Muschamp finishes speaking tour


Will Muschamp made his last of 10 stops on Thursday night. (Pierre DuCharme/The Lakeland Ledger)

Published: Thursday, May 24, 2012 at 6:01 a.m.
Last Modified: Friday, May 25, 2012 at 12:27 a.m.

FORT WALTON BEACH — Florida football coach Will Muschamp looked a bit weary-eyed Thursday evening as he wrapped up his spring booster club tour through the state with his 10th and final stop in Fort Walton Beach.

Despite his busy schedule, which includes constant tasks of breaking down opponents and reviewing recruiting film throughout the spring and summer, Muschamp still realizes the importance of getting out among the statewide Gator Nation and spending time with fans.

“They say 10 of these, but it seems like more than that,” Muschamp said with a sly grin, admitting that it can get tiring, but is still something he embraces.

“Yes, it's always great to get out and touch the Gator Nation, and being the head football coach at Florida that's what it is,” he said. “I really do enjoy it. It's been ultra-positive everywhere we've been, and I'm very appreciative of our support.

“Right now our staff is out evaluating. This is evaluation time here in the spring. My days are pretty busy, then we jump on a plane and fly that night to wherever we are going to go speak, and talk about the Gators.”

Muschamp, getting set to begin his second campaign at the Gators' helm, was greeted by more than 200 fans and boosters inside the Ramada Beach Resort.

He addressed topics ranging from the Gators' new offensive coordinator Brent Pease and the team's heated quarterback battle to quelling much of the program's recent off-field problems.

The Gators had 31 players arrested during former coach Urban Meyer's six-year reign and have tallied nine more since Muschamp took over prior to last season.

Muschamp feels the epidemic of off-field issues throughout college football is no different than it was two decades ago. He said the media, including the advent of social media, has just allowed for more exposure when problems do occur.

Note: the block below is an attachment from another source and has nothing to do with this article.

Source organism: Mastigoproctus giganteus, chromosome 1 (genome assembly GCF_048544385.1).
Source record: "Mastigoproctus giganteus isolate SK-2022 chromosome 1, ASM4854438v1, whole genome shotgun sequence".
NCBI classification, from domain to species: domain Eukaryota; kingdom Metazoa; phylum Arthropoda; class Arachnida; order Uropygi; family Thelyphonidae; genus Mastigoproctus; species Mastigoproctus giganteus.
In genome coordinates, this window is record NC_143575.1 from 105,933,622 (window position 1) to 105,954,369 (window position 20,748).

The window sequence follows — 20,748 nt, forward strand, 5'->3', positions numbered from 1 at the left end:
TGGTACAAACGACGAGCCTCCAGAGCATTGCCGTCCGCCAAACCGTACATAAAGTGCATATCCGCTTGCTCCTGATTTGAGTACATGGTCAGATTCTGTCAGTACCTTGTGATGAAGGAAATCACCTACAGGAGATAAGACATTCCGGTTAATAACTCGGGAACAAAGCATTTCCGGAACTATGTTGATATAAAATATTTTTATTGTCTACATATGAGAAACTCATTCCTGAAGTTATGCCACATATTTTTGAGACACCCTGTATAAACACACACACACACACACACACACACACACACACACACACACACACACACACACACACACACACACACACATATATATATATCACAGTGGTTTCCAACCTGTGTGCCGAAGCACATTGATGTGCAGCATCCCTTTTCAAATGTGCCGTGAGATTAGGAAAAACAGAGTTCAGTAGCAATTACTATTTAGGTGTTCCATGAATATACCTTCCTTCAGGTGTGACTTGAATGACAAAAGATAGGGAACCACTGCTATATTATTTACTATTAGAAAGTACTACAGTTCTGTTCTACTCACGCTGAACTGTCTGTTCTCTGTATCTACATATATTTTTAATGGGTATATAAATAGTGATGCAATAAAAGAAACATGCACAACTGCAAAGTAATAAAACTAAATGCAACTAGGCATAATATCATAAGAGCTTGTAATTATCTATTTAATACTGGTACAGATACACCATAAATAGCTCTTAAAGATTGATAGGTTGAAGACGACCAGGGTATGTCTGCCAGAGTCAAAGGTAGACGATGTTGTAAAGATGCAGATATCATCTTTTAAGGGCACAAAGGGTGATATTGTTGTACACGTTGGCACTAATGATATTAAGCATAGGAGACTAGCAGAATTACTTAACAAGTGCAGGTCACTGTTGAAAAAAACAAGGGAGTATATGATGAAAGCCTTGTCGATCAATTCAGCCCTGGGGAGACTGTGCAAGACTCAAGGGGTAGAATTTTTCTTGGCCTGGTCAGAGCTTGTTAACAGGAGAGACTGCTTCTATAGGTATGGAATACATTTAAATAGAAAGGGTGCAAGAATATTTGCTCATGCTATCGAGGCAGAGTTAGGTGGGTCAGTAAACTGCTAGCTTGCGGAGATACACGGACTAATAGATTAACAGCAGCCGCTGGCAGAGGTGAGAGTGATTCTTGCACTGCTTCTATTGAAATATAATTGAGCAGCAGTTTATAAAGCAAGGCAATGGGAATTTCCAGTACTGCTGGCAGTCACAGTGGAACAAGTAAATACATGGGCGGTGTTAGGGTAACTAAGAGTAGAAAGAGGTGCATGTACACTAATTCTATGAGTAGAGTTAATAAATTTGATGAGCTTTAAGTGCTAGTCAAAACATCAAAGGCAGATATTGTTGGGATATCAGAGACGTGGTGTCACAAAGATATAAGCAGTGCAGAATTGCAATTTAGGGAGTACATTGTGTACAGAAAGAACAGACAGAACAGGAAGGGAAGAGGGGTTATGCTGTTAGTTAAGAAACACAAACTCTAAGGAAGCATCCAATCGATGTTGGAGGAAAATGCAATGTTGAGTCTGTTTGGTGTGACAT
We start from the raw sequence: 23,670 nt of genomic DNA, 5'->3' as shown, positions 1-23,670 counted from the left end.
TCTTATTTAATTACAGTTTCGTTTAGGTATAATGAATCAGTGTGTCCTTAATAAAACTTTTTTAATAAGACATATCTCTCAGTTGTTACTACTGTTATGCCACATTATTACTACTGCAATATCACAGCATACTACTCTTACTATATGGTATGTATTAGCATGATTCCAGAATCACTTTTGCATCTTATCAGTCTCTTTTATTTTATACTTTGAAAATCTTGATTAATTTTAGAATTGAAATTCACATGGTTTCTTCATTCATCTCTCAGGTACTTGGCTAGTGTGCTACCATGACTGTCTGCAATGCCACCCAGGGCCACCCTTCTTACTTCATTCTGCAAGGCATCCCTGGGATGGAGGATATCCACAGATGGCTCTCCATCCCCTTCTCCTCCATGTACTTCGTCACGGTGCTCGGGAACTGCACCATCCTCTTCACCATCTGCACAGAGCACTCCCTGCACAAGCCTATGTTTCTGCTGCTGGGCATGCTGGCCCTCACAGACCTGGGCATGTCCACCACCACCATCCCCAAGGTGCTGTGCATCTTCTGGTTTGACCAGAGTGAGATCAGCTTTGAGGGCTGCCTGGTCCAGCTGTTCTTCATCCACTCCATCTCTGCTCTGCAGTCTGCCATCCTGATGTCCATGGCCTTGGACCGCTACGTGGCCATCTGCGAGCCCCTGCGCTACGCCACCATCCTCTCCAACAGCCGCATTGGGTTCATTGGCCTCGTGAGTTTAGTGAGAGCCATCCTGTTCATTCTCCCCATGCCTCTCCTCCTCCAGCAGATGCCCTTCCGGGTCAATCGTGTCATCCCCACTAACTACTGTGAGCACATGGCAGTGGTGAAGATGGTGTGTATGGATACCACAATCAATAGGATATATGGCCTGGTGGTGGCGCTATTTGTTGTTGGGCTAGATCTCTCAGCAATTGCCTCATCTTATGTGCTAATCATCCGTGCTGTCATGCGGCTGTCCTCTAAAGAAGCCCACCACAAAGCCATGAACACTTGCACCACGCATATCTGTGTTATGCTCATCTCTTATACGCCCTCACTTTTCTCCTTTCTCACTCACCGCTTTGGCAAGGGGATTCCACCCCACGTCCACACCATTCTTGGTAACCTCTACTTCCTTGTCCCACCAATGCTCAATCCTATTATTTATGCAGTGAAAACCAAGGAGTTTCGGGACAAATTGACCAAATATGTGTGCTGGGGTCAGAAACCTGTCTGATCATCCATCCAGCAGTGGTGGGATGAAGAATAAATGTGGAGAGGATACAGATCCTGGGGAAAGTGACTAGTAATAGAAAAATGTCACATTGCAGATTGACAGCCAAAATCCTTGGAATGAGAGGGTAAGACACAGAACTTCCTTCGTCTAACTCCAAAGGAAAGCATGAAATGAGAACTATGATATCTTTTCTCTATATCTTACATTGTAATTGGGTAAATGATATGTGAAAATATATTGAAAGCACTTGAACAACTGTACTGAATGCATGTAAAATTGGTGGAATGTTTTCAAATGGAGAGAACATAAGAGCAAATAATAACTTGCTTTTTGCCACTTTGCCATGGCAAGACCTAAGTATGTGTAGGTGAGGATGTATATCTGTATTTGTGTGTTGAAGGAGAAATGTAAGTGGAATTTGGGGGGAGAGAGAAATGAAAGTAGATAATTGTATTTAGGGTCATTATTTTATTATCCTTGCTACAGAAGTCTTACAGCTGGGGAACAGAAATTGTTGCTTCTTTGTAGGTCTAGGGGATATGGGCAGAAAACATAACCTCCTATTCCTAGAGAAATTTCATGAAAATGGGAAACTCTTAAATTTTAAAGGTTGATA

“Some of those things just get more attention nowadays,” he said. “It's just the world we live in.”

Eliminating those problems is a matter of constant education of young people, according to Muschamp. He is putting an emphasis on teaching them to make good choices and decisions, both on and off the football field.

“We try to continue that education every day with our guys as far as developing good leadership within the team, ownership within the team, for guys to make good choices and decisions.

“We have a lot of groups that come in and talk with them about things like how to treat the opposite sex and making good decisions when dealing with other people. When I say it's a constant education experience, it's not just within our staff, it's within people that we try to have come in and help our young people.”

Muschamp is hoping that some of last season's on-field problems will be rectified with the entrance of Pease, the highly touted offensive mind who came to Gainesville after six successful seasons at Boise State.

“First of all, he is very smart, very intelligent,” Muschamp said. “He thinks out of the box a little bit offensively, which always gives defenses problems. He's not very predictable in certain down and distance situations. He uses a lot of multiple personnel groupings that we are going to use, with motion and shifts to give the defense some issues in preparation.”

He feels that he has two capable sophomore quarterbacks in Jeff Driskel and Jacoby Brissett, who each saw extensive time last season after getting tossed into the fire following an injury to starter John Brantley. Both played well in Florida's Orange and Blue Debut this spring. Driskel finished the scrimmage 12-of-14 for 147 yards, and carried the ball four times for 19 yards and a score. Brissett was 9-of-16 for 233 yards and two touchdowns.

“They are both capable guys to run our football team and to run our offense,” Muschamp said. “Their competition throughout the summer is going to make each other better, make our offense better, and make our football team better. I'm excited about both guys. They each have the intangibles, both have the physical attributes you need to be successful at the position, and we can win with both of them.”

He said he would not name a starter until he sees how things pan out through August camp. But he feels last year's experience will obviously benefit them both heading into another staunch SEC schedule.

“They see the game a lot better now and they have been through the preparation,” he said. “Neither one of them were really ready last year, but that's not a slight on either young man. It's hard to play any position as a freshman in the SEC, much less at the quarterback position. But both guys handled it the right way. I don't think their confidence was hurt at all. They are very realistic with their opportunities, and we need to play better around them. And I think the change with Brent Pease will help both of them.”

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